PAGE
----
As an accomplished composer, Conrad is an eight-time consecutive winner of the ASCAP Morton Gould Young Composer award. On May 22 Tao received the prestigious Avery Fisher Career Grant Award, designed to give professional assistance and recognition to talented musicians who have great potential for major careers.
Rachel Barton Pine, violin
Violinist Rachel Barton Pine has broken through every possible stereotype people may have of a modern classical musician. She has even opened at the House of Blues for Slash (from Guns N’ Roses) and Sammy Hagar, performed with Robert Plant and Jimmy Page (from Led Zeppelin). Numerous photos on her MySpace page show her hanging backstage with many of her favorite rock heroes.
While Rachel is very serious about continuing to share her talents and love for all types of music with wide audiences, she also approaches every task, simple or complex, with a great sense of spirit and fun. “I totally love performing and the crazy lifestyle that goes with it, where I can finish a concert and then go to a local club and hear jazz, rock or Celtic music,” she said.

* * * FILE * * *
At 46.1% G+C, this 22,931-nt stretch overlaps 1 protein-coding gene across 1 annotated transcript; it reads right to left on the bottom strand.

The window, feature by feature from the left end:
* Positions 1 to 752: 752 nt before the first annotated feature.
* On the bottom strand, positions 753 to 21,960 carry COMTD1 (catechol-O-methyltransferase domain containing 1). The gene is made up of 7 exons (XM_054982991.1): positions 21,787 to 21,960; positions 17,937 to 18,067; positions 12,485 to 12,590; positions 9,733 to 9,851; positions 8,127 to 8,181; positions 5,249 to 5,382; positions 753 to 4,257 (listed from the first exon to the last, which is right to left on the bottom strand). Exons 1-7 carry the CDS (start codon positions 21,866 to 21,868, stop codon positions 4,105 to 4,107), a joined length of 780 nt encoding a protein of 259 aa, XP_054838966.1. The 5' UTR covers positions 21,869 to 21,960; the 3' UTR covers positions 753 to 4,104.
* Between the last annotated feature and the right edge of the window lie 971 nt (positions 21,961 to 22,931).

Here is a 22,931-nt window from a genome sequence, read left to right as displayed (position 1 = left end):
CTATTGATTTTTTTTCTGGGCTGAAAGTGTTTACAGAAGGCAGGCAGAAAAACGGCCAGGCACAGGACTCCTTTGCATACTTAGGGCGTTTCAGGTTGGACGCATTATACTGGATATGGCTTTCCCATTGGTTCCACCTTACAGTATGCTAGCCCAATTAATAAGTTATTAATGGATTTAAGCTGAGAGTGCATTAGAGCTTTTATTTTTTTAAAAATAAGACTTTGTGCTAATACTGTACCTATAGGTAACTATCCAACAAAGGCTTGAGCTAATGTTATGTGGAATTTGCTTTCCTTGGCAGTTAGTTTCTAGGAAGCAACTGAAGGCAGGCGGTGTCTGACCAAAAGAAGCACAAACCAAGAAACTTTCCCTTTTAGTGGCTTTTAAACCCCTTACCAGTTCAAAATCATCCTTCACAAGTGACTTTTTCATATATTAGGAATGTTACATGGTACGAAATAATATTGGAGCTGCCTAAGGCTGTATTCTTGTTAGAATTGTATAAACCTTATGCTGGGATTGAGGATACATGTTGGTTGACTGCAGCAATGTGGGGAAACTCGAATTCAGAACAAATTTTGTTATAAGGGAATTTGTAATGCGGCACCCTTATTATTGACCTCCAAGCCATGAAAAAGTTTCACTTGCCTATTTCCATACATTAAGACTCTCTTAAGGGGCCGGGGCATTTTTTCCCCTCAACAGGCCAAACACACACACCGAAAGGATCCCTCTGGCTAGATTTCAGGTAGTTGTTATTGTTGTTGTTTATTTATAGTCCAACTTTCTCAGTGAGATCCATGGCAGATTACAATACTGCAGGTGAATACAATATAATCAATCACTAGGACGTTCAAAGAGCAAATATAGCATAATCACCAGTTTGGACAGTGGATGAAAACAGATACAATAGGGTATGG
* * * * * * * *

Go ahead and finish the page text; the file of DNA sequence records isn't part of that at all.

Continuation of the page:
2012-13 program highlights
All concerts for the season will be held at the Sacramento Community Center Theater. Evening concerts feature an earlier start time at 7:30 pm.
• Sept. 29, 2012, 2 p.m.: ¡Viva la música! — A tribute to great Latino composers from several cultures.
• Oct. 13,2012, 7:30 p.m.: Prodigies — Beethoven and Beyond! featuring Piano Concerto No. 1, Conrad Tao-piano; Haydn-Symphony No. 103
• Jan. 12, 2013, 7:30 p.m.: The Astonishing Rachel Barton Pine featuring Sibelius-Violin Concerto in D Minor; Brahms-Symphony No. 4
• April 6, 2013, 7:30 p.m.: Mozart and More — Coronation Mass with Sacramento Opera Chorus; Ravel-Mother Goose Suite
• The popular Family Concert will be offered on Saturday, Feb. 16, 2013, at 2 p.m. The Heroes! themed concert will feature special low prices of $13 for adults and $8 for children.
Season ticket buyers from the 2011-12 season will receive renewal packages in the mail. They will have until July 16 to renew with discounts and special benefits applying. On July 17 discounted season ticket packages will be available for new buyers at sacphil.org or by calling (916) 732-9045. On Aug. 3 single tickets will go on sale for each concert. Single ticket purchasers should call the Community Center Theater box office at (916) 808-5181.
Support the new season
Contributions can be made securely on the Philharmonic website at sacphil.org or sent to the Sacramento Philharmonic, 2617 K St., Suite 200, Sacramento, CA 95816 and are tax-deductible as provided by law. The Philharmonic is a Nonprofit Public Benefit 501 (c) 3 organization, EIN No. 91-1841406.